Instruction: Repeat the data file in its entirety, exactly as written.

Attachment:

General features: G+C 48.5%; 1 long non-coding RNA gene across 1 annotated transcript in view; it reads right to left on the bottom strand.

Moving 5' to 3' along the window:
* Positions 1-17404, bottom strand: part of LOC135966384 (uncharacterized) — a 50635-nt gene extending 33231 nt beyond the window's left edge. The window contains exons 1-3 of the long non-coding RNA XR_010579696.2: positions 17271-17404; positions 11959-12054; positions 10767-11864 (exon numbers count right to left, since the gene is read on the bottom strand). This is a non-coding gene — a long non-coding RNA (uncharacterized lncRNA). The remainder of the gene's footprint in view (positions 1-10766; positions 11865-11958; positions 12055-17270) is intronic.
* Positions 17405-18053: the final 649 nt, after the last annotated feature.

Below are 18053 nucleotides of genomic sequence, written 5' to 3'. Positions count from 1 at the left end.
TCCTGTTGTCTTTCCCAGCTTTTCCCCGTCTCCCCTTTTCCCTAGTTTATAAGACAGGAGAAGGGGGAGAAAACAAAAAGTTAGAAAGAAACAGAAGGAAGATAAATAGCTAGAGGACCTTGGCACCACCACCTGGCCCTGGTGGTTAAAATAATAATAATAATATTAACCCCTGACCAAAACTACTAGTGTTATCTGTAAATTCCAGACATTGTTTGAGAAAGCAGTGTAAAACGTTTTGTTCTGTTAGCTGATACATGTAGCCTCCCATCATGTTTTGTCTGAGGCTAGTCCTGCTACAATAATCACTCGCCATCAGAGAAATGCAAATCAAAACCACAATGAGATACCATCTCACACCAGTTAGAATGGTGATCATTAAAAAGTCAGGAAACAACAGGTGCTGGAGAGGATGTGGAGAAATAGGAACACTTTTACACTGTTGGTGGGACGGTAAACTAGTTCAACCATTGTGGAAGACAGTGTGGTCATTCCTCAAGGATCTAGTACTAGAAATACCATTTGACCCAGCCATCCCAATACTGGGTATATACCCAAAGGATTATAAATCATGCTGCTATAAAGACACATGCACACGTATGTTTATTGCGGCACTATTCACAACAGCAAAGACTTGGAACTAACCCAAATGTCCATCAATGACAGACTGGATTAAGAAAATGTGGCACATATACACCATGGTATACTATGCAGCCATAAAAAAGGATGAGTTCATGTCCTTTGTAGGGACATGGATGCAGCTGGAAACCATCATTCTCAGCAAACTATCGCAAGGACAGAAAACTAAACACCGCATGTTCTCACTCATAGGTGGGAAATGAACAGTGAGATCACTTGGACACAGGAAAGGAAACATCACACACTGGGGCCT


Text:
General features: G+C 48.5%; 1 long non-coding RNA gene across 1 annotated transcript in view; it reads right to left on the bottom strand.

Moving 5' to 3' along the window:
* Positions 1-17404, bottom strand: part of LOC135966384 (uncharacterized) — a 50635-nt gene extending 33231 nt beyond the window's left edge. The window contains exons 1-3 of the long non-coding RNA XR_010579696.2: positions 17271-17404; positions 11959-12054; positions 10767-11864 (exon numbers count right to left, since the gene is read on the bottom strand). This is a non-coding gene — a long non-coding RNA (uncharacterized lncRNA). The remainder of the gene's footprint in view (positions 1-10766; positions 11865-11958; positions 12055-17270) is intronic.
* Positions 17405-18053: the final 649 nt, after the last annotated feature.

Below are 18053 nucleotides of genomic sequence, written 5' to 3'. Positions count from 1 at the left end.
TCCTGTTGTCTTTCCCAGCTTTTCCCCGTCTCCCCTTTTCCCTAGTTTATAAGACAGGAGAAGGGGGAGAAAACAAAAAGTTAGAAAGAAACAGAAGGAAGATAAATAGCTAGAGGACCTTGGCACCACCACCTGGCCCTGGTGGTTAAAATAATAATAATAATATTAACCCCTGACCAAAACTACTAGTGTTATCTGTAAATTCCAGACATTGTTTGAGAAAGCAGTGTAAAACGTTTTGTTCTGTTAGCTGATACATGTAGCCTCCCATCATGTTTTGTCTGAGGCTAGTCCTGCTACAATAATCACTCGCCATCAGAGAAATGCAAATCAAAACCACAATGAGATACCATCTCACACCAGTTAGAATGGTGATCATTAAAAAGTCAGGAAACAACAGGTGCTGGAGAGGATGTGGAGAAATAGGAACACTTTTACACTGTTGGTGGGACGGTAAACTAGTTCAACCATTGTGGAAGACAGTGTGGTCATTCCTCAAGGATCTAGTACTAGAAATACCATTTGACCCAGCCATCCCAATACTGGGTATATACCCAAAGGATTATAAATCATGCTGCTATAAAGACACATGCACACGTATGTTTATTGCGGCACTATTCACAACAGCAAAGACTTGGAACTAACCCAAATGTCCATCAATGACAGACTGGATTAAGAAAATGTGGCACATATACACCATGGTATACTATGCAGCCATAAAAAAGGATGAGTTCATGTCCTTTGTAGGGACATGGATGCAGCTGGAAACCATCATTCTCAGCAAACTATCGCAAGGACAGAAAACTAAACACCGCATGTTCTCACTCATAGGTGGGAAATGAACAGTGAGATCACTTGGACACAGGAAAGGAAACATCACACACTGGGGCCT